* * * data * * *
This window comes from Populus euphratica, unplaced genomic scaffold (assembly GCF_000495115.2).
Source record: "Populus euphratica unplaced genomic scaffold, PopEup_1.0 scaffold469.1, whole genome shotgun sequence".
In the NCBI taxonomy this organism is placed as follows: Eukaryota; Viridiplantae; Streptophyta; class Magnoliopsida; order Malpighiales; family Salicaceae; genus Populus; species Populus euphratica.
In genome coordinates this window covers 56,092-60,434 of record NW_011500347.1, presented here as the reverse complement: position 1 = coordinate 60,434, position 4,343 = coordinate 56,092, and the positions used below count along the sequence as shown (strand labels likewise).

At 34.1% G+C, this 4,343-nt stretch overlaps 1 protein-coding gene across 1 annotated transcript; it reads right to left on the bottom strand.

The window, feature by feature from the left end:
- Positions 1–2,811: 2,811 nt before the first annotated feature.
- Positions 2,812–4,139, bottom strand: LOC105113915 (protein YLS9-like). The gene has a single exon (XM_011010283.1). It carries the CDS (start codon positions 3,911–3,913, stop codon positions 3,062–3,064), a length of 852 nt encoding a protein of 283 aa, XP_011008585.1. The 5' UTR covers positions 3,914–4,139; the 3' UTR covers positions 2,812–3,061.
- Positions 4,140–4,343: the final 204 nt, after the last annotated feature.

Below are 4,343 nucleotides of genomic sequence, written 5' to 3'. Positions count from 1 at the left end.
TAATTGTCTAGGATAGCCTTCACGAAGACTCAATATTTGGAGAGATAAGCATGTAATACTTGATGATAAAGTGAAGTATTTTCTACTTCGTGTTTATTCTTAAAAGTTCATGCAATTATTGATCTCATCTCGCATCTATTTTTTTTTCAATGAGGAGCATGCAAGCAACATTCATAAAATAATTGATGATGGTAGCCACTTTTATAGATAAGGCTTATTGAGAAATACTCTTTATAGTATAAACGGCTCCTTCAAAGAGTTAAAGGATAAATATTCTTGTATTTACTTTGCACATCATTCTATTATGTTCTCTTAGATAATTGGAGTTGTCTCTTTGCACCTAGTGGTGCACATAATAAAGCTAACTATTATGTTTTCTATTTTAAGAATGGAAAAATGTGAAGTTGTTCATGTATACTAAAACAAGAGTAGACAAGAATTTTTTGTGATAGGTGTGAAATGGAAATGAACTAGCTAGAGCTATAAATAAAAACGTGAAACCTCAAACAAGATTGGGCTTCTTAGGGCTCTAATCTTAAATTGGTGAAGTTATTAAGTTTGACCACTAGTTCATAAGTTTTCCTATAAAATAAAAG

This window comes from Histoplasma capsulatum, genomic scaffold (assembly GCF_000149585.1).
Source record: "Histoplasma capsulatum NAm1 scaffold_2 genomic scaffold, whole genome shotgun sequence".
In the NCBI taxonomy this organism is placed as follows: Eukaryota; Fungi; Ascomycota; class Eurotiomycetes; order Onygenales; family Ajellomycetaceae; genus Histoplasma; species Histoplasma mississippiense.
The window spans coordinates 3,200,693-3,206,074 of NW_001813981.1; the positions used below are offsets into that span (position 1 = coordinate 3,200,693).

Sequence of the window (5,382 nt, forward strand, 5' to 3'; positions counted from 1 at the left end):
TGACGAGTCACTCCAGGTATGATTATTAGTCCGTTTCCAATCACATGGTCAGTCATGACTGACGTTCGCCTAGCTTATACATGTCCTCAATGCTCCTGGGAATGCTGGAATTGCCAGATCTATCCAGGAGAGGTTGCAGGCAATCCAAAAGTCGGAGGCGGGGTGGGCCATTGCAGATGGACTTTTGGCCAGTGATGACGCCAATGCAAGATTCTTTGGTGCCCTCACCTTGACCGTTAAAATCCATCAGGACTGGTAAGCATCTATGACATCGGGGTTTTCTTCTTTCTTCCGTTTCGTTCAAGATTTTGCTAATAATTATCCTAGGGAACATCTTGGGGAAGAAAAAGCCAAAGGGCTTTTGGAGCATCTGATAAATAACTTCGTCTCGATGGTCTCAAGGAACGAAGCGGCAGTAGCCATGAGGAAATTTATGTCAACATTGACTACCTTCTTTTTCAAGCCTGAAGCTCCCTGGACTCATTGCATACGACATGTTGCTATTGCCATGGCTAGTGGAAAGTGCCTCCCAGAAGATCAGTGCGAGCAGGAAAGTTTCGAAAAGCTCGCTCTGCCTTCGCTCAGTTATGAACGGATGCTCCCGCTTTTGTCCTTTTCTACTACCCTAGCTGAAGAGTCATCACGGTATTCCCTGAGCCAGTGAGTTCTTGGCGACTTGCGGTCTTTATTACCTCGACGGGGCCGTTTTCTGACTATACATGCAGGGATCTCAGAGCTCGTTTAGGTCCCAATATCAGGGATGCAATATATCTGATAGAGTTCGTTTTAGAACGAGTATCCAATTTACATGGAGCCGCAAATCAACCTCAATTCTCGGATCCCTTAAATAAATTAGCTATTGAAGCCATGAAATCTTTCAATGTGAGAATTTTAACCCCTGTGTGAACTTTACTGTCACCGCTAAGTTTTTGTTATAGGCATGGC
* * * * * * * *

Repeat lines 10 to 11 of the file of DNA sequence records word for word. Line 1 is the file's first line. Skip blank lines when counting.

Below are 4,343 nucleotides of genomic sequence, written 5' to 3'. Positions count from 1 at the left end.
TAATTGTCTAGGATAGCCTTCACGAAGACTCAATATTTGGAGAGATAAGCATGTAATACTTGATGATAAAGTGAAGTATTTTCTACTTCGTGTTTATTCTTAAAAGTTCATGCAATTATTGATCTCATCTCGCATCTATTTTTTTTTCAATGAGGAGCATGCAAGCAACATTCATAAAATAATTGATGATGGTAGCCACTTTTATAGATAAGGCTTATTGAGAAATACTCTTTATAGTATAAACGGCTCCTTCAAAGAGTTAAAGGATAAATATTCTTGTATTTACTTTGCACATCATTCTATTATGTTCTCTTAGATAATTGGAGTTGTCTCTTTGCACCTAGTGGTGCACATAATAAAGCTAACTATTATGTTTTCTATTTTAAGAATGGAAAAATGTGAAGTTGTTCATGTATACTAAAACAAGAGTAGACAAGAATTTTTTGTGATAGGTGTGAAATGGAAATGAACTAGCTAGAGCTATAAATAAAAACGTGAAACCTCAAACAAGATTGGGCTTCTTAGGGCTCTAATCTTAAATTGGTGAAGTTATTAAGTTTGACCACTAGTTCATAAGTTTTCCTATAAAATAAAAG